A HELOC, or home equity line of credit, can be a valuable financial too for homeowners.
If you’ve just become a homeowner, you have many reasons to celebrate.
Owning your first home is an exciting rite of passage. This dream come true comes with its own set of responsibilities, as well as benefits.
One of these alleged benefits is the ability for qualified homeowners to borrow against the equity in their home. This can be accomplished through a home-equity loan or a home-equity line of credit.
While both options are popular among homeowners, let’s look specifically at the home-equity line of credit to see the benefits, and drawbacks, associated with it.
What is a Home Equity Line of Credit?
The home equity line of credit (HELOC) differs from the home equity loan in that instead of one lump sum of cash being distributed to the homeowner, a line of credit is established from which they can borrow.
Whereas a home-equity loan has a beginning and end with set payments in between, the HELOC offers more flexibility in the amount you borrow and in turn how much your monthly payments will be.
You can borrow from a HELOC on an ongoing basis and your payments reflect the amount of money you have borrowed. It is important for anyone considering a HELOC to understand the pros and cons of this type of loan.
Pros of a HELOC
- Instant access to high credit limits: If you have a lot of equity in your home, a HELOC will give you immediate access to a large amount of cash. This can facilitate home renovation projects, tuition payments or unexpected medical expenses.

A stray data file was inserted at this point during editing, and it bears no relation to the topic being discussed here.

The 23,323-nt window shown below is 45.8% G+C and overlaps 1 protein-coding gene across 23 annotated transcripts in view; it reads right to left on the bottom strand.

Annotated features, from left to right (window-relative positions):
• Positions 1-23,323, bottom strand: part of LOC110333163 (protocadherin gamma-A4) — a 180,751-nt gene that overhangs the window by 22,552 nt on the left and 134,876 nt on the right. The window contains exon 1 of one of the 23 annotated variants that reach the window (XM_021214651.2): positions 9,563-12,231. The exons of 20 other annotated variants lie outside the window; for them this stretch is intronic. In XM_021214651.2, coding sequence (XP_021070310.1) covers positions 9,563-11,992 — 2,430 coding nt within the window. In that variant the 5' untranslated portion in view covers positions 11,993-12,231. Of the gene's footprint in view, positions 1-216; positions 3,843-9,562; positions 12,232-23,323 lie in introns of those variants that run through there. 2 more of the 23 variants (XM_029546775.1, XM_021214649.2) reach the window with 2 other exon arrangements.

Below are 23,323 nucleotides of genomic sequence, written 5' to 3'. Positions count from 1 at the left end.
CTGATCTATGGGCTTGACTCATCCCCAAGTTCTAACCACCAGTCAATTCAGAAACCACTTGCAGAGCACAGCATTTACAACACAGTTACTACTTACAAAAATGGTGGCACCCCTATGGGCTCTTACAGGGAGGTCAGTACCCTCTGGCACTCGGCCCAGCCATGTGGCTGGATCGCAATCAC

- Lower interest rates: Compared to interest rates associated with credit cards and other types of personal loans, the HELOC usually offers a lower interest rate.
- Tax benefits: Considered a second mortgage, the HELOC offers tax benefits not associated with credit cards. Interest paid on a HELCO is tax-deductible.
- Repayment flexibility: Depending on your lender, you may have a great deal of flexibility in your repayment options. You may be able to opt for interest-only payments (not recommended) or turn the line of credit into a fixed-interest loan.
Cons of a HELOC
- Incurring Debt: No matter how you look at it, a HELOC is debt. Period. As such, you should proceed with caution. Using HELOC’s as your emergency is especially dangerous.
- Loss of equity: When you borrow against your home, you lose that same amount of equity. This can be a disadvantage to those who have paid off their mortgage or those who want to sell their home in a down market. If the value of your home drops, your lender also reserves the right to freeze access to your line of credit.
- Adjustable interest rates: When interest rates are tied to the prime rate, you risk paying much more than you originally thought if there is a dramatic increase in the prime rate. With an adjustable interest rate, there are no guarantees on how much you will pay from one month to the next.
- Risk of foreclosure: Whenever you use your home as collateral for a loan, you risk losing your property should you fail to repay the HELOC as agreed. No one wants to think of the worst-case scenario; however, you should carefully consider if you are willing to risk your home if the unforeseen happens and you are unable to meet your financial obligations.